Your leaking thatched hut during the restoration of a pre-Enlightenment state.


Hello, my name is Judas Gutenberg and this is my blaag (pronounced as you would the vomit noise "hyroop-bleuach").


decay & ruin
Biosphere II
dead malls
Irving housing

got that wrong

appropriate tech
Arduino μcontrollers
Backwoods Home
Fractal antenna

fun social media stuff

(nobody does!)

Like my brownhouse:
   $10 logic analyzer
Friday, March 7 2014
As you know, I've been trying to figure out a way to decode the data coming from Meade remote temperature sensors. I have a good collection of 433 MHz receiver boards by various manufacturers, though none of them has been able to output data in a way that matches a similar board inside a Meade weather receiver. Clearly what I needed was a better way to look at the data coming out of such boards. The way I had been "looking" at that data was by playing it through an audio amplifier. Obviously, there was no way to get a sense of the actual data that way. I could only tell that it was coming in three bursts. To examine the data in detail I would need something called a logic analyzer. Traditionally, logic analyzers have been expensive devices similar to multi-trace oscilloscopes. But with advances in computer technology and the standardization of interfaces, they have become cheap boxes with USB interfaces. I managed to find an eight-trace logic analyzer in the NewEgg marketplace that only cost $9.83 (for my application, I only needed to use one trace). I ordered it several weeks ago and then, a week later, received a strange email from the merchant (over in China, of course) asking if I'd received it yet. This caused me to wonder if something suspicious was going on. So I checked that merchant's ratings (something I normally wouldn't remember to do at NewEgg, which I think of more as a reputable store than as a marketplace) and saw that they were terrible. People ordered stuff and it never arrived, or it arrived broken or partially-missing. I'd just about given up on that $10 logic analyzer and had ordered a significantly better one. But wouldn't you know, the $10 one arrived today. It's a little plastic box no bigger than a matchbox car. Plugged into a mini USB cable, a little red light comes on, but that's it. Judging from the pealing paper label, I assumed it was some sort of counterfeit of a real logic analyzer. The label said "Saleae,' which turns out to be a respectable logic analyzer manufacturer. I downloaded their software and installed it, and damned if it didn't immediately recognize my $10 logic analyzer. So I hooked it up to one of my 433 MHz receiver boards and initiated a data capture. Sure enough, it recorded a beautiful string of pulses when the receiver received a broadcast from one of my temperature sensors. Making sense of that data will obviously take some doing. But I have to say I'm impressed that something so cheap and of such dubious provenance seems to do precisely what I need.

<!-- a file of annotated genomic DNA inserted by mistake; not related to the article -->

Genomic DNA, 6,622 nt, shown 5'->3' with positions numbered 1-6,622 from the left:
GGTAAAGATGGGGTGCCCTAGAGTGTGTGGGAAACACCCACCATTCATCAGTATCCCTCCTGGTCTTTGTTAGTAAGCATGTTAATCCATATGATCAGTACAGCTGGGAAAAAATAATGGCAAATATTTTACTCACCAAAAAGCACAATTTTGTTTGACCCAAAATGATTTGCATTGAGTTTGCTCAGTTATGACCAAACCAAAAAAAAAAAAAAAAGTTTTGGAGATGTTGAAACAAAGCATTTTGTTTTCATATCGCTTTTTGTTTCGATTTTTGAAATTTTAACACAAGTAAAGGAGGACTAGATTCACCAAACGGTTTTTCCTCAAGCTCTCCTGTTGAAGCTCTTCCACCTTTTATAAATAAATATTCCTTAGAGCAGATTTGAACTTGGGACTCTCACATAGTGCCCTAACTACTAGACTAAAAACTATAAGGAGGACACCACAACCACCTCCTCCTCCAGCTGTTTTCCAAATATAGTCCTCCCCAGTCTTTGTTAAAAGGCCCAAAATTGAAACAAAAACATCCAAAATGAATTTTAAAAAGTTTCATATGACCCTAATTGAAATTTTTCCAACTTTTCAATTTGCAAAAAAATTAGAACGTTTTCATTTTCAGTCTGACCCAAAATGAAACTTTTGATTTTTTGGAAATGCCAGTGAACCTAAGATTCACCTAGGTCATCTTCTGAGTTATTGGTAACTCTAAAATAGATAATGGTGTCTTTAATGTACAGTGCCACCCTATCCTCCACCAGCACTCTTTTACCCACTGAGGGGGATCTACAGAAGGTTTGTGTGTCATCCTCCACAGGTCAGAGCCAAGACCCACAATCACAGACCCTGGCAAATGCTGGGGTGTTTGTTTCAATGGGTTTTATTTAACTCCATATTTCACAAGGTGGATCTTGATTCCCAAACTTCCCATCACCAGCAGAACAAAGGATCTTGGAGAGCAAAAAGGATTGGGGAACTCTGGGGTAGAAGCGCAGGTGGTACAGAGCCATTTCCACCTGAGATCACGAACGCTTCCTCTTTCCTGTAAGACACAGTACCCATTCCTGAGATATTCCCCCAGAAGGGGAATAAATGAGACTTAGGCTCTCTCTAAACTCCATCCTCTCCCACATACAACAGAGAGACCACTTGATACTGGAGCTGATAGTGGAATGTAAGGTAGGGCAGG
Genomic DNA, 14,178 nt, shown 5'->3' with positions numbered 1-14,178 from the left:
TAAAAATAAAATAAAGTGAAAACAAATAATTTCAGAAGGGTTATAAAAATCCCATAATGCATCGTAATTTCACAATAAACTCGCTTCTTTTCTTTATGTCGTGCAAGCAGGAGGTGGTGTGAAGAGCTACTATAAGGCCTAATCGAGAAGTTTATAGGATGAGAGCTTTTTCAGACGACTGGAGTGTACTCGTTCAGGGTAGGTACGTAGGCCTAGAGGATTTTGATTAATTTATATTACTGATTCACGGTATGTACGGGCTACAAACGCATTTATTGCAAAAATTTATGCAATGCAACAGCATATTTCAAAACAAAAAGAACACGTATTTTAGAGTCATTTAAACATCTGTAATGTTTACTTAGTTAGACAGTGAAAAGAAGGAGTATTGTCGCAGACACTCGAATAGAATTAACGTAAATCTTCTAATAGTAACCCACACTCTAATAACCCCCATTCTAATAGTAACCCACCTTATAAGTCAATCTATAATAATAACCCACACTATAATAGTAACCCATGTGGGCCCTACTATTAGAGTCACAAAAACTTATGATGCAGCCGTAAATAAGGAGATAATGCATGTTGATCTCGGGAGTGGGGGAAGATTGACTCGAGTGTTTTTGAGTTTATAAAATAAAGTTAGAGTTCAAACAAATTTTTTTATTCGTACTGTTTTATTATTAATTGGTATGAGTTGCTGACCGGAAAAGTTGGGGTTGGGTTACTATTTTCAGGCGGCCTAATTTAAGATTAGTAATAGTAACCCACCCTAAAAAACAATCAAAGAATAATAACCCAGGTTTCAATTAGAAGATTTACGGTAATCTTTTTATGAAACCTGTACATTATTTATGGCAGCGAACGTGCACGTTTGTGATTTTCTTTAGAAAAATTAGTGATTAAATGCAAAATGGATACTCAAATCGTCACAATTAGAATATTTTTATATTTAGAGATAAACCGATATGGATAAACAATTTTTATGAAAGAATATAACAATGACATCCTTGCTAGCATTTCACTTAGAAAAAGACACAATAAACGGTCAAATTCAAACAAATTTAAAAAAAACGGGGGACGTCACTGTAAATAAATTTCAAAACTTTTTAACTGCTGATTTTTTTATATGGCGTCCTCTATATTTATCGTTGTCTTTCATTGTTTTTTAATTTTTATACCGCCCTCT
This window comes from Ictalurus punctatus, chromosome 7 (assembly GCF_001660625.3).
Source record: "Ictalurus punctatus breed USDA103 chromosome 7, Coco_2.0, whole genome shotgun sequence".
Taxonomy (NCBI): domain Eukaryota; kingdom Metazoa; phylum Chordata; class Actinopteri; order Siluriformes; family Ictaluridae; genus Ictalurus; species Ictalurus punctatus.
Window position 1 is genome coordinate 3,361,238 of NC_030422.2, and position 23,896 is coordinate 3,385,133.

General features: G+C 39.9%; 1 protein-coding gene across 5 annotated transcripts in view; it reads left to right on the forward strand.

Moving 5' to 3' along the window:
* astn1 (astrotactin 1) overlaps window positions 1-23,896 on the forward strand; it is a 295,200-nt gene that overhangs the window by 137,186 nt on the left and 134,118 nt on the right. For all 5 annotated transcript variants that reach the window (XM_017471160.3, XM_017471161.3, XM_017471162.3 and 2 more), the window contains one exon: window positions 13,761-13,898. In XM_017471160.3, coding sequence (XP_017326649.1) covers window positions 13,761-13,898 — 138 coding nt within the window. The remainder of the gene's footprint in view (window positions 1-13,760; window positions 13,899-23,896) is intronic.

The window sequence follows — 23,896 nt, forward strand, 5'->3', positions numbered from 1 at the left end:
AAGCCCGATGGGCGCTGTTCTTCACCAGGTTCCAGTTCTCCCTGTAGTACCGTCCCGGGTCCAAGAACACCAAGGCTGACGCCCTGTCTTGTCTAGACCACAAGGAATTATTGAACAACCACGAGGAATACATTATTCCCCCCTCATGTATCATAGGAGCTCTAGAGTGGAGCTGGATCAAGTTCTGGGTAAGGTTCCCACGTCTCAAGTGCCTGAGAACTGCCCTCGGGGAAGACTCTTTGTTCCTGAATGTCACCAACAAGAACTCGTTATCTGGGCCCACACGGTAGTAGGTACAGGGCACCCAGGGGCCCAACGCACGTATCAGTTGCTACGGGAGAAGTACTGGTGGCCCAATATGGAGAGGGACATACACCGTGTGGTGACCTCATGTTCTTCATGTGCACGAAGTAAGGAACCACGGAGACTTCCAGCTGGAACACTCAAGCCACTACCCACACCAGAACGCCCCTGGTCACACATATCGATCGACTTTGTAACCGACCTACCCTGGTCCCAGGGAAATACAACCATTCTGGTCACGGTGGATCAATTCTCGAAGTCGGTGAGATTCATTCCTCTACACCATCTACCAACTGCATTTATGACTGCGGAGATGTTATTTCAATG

This afternoon I went out on another firewood gathering expedition with my new backpack frame, this time venturing a bit further to the west. The air temperature was about ten to fifteen degrees warmer than it had been yesterday, and that difference almost made working outdoors a joy. I felled and bucked a very dry six-inch-thick oak trunk (the dead half of a dual-trunk tree) until my chainsaw's battery went dead. This was the first time I'd ever run out of juice with it (I'd only recharged it once or twice since getting it). Interestingly, the weight of the wood that I carried home was almost identical to what it had been yesterday (~70 pounds).

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